Diego Maradona’s ‘Hand of God’ jersey sold for $ 9.3 million.

Diego Maradona’s ‘Hand of God’ jersey sold for $ 9.3 million.

During the quarter-finals of the 1986 World Cup, English footballer Steve Hodge threw a ball towards his goal which was stopped by Argentine soccer legend Diego Maradona, causing Maradona to score the most infamous goal against Hodge’s team. I succeeded.

It will be one of the most controversial goals in professional football: in a fast-paced sequence, Maradona used his left hand to hold the ball in his palm and then escaped. ” God’s hand “explained what happened. .

In the stadium tunnel after Argentina’s 2-1 victory, Hodge asked Maradona to exchange jerseys.

Now, the winner of the exchange seems debatable. Maradona reached the final and won, but Hodge received a shirt that sold for about 3 9.3 million at the Sotheby’s auction, which is thought to be the highest ever paid for a sports memorabilia. The highest price.

Of Sotheby’s Announced Sales on Twitter on Wednesday. He did not specify the buyer. In a news release, Sotheby’s quoted Hodge as saying that it was a “pleasure” to display the shirt at the National Football Museum in Manchester, England for the past 20 years.

He added: “The Hand of God shirt has deep cultural significance for the world of football, the people of Argentina, and the people of England, and I believe the new owner will be the owner of the world’s most famous football shirt. But I will be very proud. “

The sale is a sign of the recent rise in the value of sports memorabilia, said Leila Dunbar, a pop culture appraiser. “Since 2020,” he said, “this is the latest boom I’ve never seen in more than three decades in business.”

Maradona, who is generally regarded as one of the best players in football with yellow, was known for his sudden burst of absurdity and good looks. Both of these traits were reflected in his performance in the second half of the quarter-final match against England, which took place in Mexico City.

After a left-handed violation, Maradona immediately began to celebrate, before the English players had a chance to explode on the referees.

Four minutes later, Maradona scored what football fans called the “World Cup goal of the century” by the game’s governing body, FIFA. Starting from his own half-field of his team, dribbling backwards moment by moment, running in one moment and slowing down towards Prince the next, he covered a distance of 70 yards, encircling five English players. Lia, then blew up the team’s goalkeeper and – in a nanosecond before falling – kicked the winning goal.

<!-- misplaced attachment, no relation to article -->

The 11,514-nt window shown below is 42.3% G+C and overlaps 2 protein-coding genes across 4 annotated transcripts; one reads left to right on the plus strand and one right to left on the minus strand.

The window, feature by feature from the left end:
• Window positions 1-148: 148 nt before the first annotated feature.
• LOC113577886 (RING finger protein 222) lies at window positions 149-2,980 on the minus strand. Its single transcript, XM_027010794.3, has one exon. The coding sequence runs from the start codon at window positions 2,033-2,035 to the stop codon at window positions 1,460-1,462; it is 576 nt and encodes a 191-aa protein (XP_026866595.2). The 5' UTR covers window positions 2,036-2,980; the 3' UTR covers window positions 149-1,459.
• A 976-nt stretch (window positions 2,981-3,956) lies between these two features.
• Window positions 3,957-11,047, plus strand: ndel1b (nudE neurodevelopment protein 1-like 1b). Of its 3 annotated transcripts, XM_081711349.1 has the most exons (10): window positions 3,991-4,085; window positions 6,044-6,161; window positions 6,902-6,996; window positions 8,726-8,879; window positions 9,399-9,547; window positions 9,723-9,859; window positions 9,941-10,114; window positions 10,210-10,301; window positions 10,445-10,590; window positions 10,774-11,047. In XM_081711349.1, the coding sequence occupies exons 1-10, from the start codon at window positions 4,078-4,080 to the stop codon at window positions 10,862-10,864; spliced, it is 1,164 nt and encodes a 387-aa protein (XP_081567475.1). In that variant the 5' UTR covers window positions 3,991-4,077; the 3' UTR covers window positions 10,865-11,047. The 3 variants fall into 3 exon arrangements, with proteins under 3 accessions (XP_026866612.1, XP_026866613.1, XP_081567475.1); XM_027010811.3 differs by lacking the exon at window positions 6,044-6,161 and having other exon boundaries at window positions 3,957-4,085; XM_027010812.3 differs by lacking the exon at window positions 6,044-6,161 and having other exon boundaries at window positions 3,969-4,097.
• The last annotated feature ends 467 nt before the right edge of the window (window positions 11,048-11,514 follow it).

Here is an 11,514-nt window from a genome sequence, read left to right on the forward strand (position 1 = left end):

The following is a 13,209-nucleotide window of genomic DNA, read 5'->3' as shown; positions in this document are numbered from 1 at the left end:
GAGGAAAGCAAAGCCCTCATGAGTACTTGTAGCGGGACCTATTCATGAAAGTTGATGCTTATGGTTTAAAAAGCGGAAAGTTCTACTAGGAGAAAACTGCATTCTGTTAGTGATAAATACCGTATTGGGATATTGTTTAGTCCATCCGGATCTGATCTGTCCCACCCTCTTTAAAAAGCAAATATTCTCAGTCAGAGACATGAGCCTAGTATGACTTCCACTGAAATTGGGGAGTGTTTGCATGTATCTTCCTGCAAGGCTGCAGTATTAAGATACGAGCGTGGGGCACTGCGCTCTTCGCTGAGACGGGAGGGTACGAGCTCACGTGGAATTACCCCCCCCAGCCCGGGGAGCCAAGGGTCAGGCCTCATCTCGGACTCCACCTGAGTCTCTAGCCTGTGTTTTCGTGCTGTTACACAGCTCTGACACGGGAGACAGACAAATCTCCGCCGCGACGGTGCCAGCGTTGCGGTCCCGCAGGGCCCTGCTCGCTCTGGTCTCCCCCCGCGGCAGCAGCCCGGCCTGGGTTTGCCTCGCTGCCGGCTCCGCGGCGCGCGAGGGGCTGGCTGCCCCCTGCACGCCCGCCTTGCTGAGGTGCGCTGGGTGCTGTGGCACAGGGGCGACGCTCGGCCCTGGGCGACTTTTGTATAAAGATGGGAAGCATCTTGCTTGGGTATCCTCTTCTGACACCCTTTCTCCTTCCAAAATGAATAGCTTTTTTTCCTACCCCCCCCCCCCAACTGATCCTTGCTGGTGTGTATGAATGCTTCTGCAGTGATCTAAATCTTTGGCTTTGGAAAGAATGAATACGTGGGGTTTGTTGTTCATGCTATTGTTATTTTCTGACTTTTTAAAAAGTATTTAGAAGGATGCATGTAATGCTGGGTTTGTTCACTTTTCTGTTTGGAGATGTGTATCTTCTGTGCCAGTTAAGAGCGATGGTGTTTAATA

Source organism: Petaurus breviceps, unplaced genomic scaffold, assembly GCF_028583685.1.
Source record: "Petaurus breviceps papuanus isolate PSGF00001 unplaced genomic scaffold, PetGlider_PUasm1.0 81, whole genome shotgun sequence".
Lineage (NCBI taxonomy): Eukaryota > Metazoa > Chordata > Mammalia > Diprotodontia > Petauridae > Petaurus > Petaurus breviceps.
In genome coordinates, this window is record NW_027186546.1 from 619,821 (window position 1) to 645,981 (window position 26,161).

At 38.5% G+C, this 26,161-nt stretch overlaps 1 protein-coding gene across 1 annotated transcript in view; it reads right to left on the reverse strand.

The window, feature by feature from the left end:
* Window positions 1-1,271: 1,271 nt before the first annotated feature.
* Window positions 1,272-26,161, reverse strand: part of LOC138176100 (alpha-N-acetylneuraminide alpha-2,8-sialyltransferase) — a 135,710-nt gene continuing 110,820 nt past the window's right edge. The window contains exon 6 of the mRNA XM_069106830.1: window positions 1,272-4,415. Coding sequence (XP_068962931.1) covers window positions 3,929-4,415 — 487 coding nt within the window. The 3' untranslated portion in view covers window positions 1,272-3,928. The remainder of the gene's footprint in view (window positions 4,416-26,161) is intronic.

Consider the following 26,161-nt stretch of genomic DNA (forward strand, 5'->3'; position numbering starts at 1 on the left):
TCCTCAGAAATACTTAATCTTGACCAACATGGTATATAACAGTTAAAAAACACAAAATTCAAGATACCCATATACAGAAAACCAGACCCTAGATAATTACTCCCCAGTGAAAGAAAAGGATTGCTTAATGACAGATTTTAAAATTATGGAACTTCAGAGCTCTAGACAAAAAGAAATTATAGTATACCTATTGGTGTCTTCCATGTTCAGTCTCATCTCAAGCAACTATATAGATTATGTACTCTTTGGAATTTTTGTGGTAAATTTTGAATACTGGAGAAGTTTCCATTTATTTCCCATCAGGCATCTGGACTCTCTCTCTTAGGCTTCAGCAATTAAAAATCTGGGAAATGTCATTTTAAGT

The Falklands War, which ended in Argentina’s defeat to Britain, gave the match a major symbolic dimension.

“It was revenge,” Maradona wrote in his autobiography, “I am Diego” (2000). “It was bigger than us: we were defending our flag.”

The authenticity of the jersey was questioned a few weeks ago when Maradona’s eldest daughter, Dilma Maradona, told Agence France-Presse that her father had given Hodge the jersey he wore during the relatively unusual first half of the match. Was worn during

A spokesman for Sotheby’s told AFP that the auction house had conducted “extensive diligence and scientific research” to confirm the use of the jersey during the game’s seasonal moments. The written accounts of both Maradona and Hodge confirm the exchange of jerseys after the game. (In an email, Sotheby’s spokesman assures that the jersey has not been washed since.)

Rich Mرller, founder and editor of Sports Collectors Daily, a website dedicated to the sports memorabilia industry, said the sale represents the highest price he has ever paid to anyone in an auction or private sale. Heard while paying.

The most recent record-breaking sporting goods sold at auction include Baby Ruth’s jersey, which sold for 5.6 million in June 2019, and a document that outlines the basic principles of the modern Olympics, Sold in 2019 for 8.8 million.

To explain how the price of sports memorabilia has risen, Ms. Dunbar pointed out that in 2017, Jackie Robinson’s 1947 jersey, which was her rogue season, cost about ً 2 million. Sold out, and last year, Robinson’s 1950 jersey. About 2 4.2 million – more than doubled. Ms. Dunbar estimates that a Robinson jersey that went on sale could now fetch 10 10 million to 20 20 million.

“People understand that these objects can be appreciated as works of art,” said Brahm Wachter, head of Sotheby’s Streetwear and Modern Collection. “I’ve been wanting to sell a shirt for a long time, maybe the longest thing I’ve ever had the honor of selling.”

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